“Kick Ass” a surprisingly fun romp

Despite its comic-book origins, a pretty smart movie

| Apr 21, 2010

A scene from Kick-Ass
Kick-Ass is a surprising little gem that will knock your socks off with entertaining enjoyment if you just allow it to.

It is based on a comic book, but in this case the comic book was being written at the same time the movie was in development, and so you can cut it some slack as far as source material goes.

hotshots-logoAlso, even though comic books are pretty much directed toward a young, unsophisticated audience of teenage geeks, nerds, and dweebs, and even though this movie looks as if it is directed toward that same audience, it is actually a very sophisticated tongue-in-cheek send-up of such superhero movies that are based on comic books, or even “graphic novels,” about superheroes, which, after all, are imaginary, remember?

When the movie begins, we meet young Dave Lizewski, a teenage boy who tells us that he was the last person to expect to be a superhero. He says that his only super power is that he is invisible to pretty girls, and we see an embarrassing example of that at his school locker.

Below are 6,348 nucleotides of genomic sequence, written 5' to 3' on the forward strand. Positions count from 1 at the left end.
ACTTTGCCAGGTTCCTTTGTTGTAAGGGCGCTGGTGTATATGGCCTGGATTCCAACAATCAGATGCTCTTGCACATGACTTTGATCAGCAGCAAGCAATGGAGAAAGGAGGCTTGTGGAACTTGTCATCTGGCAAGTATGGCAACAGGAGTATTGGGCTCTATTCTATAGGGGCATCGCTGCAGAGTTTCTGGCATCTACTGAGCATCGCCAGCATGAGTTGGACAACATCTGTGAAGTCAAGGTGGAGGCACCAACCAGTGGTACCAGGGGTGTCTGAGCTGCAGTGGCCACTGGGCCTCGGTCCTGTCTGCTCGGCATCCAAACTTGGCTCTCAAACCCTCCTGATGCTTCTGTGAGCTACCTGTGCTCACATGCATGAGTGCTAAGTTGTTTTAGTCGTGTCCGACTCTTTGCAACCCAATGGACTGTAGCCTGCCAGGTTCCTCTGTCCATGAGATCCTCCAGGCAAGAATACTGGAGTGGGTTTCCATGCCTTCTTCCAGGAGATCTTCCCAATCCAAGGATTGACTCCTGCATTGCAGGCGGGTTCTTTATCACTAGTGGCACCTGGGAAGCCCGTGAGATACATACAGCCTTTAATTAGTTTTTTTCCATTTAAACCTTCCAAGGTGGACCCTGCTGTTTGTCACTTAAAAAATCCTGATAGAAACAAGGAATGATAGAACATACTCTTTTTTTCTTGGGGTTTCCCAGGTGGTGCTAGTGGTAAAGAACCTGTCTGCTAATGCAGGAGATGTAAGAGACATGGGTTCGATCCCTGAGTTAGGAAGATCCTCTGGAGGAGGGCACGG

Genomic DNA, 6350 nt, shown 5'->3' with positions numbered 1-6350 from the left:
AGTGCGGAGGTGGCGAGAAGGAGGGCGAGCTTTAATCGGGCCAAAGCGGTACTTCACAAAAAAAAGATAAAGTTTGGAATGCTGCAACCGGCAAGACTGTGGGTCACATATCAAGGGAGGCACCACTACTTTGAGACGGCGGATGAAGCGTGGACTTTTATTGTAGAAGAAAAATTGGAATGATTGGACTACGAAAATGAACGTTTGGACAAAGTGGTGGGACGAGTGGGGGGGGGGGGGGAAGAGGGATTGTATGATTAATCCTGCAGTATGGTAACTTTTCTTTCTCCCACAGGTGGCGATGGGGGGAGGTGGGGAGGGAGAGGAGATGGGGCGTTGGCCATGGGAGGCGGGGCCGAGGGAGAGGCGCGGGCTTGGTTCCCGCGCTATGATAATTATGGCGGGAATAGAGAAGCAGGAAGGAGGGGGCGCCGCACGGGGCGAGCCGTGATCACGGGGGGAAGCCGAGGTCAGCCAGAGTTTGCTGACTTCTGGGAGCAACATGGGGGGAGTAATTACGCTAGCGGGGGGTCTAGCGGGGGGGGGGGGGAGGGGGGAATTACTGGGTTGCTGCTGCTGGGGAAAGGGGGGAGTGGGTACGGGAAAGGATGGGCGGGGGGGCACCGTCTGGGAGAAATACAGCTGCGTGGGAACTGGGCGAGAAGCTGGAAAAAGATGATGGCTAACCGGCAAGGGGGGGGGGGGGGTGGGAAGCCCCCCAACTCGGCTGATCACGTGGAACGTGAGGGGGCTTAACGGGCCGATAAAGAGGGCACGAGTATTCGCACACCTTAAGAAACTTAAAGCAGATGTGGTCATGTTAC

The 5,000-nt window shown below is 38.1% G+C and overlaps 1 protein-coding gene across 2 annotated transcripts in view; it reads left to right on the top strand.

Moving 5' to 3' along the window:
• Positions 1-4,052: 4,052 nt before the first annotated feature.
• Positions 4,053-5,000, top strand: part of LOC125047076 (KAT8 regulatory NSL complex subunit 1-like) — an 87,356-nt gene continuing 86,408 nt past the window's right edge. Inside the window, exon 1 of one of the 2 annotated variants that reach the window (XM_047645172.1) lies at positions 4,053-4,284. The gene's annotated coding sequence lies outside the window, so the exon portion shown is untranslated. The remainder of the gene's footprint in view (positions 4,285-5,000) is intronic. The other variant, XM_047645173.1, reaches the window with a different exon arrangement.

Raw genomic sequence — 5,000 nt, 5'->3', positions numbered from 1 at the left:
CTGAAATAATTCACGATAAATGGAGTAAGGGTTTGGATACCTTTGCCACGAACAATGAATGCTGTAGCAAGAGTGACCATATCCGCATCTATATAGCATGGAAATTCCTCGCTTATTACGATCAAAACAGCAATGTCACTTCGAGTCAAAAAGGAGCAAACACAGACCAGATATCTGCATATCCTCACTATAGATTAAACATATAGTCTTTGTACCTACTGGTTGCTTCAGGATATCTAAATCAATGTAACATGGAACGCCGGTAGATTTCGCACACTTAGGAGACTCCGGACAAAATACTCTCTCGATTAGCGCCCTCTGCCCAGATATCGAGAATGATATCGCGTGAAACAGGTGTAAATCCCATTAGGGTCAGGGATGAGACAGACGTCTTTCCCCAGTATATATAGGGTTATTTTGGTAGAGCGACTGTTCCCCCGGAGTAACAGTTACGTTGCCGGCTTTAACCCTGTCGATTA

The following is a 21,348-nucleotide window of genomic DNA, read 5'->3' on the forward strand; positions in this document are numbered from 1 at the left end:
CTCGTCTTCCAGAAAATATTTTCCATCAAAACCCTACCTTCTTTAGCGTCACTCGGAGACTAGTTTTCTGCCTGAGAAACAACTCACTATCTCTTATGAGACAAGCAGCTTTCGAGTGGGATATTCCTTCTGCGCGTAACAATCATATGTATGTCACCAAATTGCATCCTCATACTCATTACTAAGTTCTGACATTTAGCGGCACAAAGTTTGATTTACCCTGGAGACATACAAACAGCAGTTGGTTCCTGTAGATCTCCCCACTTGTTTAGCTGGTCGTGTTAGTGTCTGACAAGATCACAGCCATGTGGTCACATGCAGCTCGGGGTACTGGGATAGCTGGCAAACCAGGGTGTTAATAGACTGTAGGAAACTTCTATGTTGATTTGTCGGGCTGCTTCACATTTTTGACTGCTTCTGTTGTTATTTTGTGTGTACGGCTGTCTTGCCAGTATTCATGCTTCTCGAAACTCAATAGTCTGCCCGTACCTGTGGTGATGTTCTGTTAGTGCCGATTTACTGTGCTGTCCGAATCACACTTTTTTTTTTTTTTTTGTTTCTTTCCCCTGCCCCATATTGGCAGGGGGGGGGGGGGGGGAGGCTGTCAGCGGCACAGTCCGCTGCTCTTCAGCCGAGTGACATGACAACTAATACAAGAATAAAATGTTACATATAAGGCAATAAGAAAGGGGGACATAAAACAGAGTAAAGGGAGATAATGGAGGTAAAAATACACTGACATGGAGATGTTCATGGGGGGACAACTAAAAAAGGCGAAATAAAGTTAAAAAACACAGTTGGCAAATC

Dave is just a regular guy, and he asks his two buddies, “How come nobody has ever tried to be a superhero?”

Dave is reminded that superheroes exist only in comic books, but that doesn’t stop him from achieving his dream, because he believes that just the perfect combination of optimism and naivete is all it takes to become a superhero.

Not to be daunted, Dave creates a secret identity of Kick-Ass, but his first two attempts at stopping crime end disastrously.

Meanwhile, we meet Damon Macready, played by Nicolas Cage in his best role and movie in years. Damon is an ex-cop who was unjustly sent to prison. He is out now, and he has revenge on his mind.

Damon has an 11-year-old daughter, Mindy, whom he is training in being an expert in martial arts and weaponry. Together they make up their own version of a dynamic duo of crime fighters with the secret identities of Big Daddy and Hit-Girl, and she’s a little sweetheart.

Yes, there is violence and strong language, but the violence comes with laughs and even brings tears to your eyes, sometimes with joy.

>Kick-Ass is a real kick in the — well, you know where — and I surprisingly and thoroughly enjoyed it.

I’m Dan Culberson and this is “Hotshots.”


“Hotshots” is a weekly movie review by Dan Culberson available on KGNU Community Radio (88.5 FM in Boulder and 1390 AM in Denver, on Filmchannel1, and on Boulder Reporter. Culberson has been reviewing films since 1972 for newspapers, magazines, radio and television.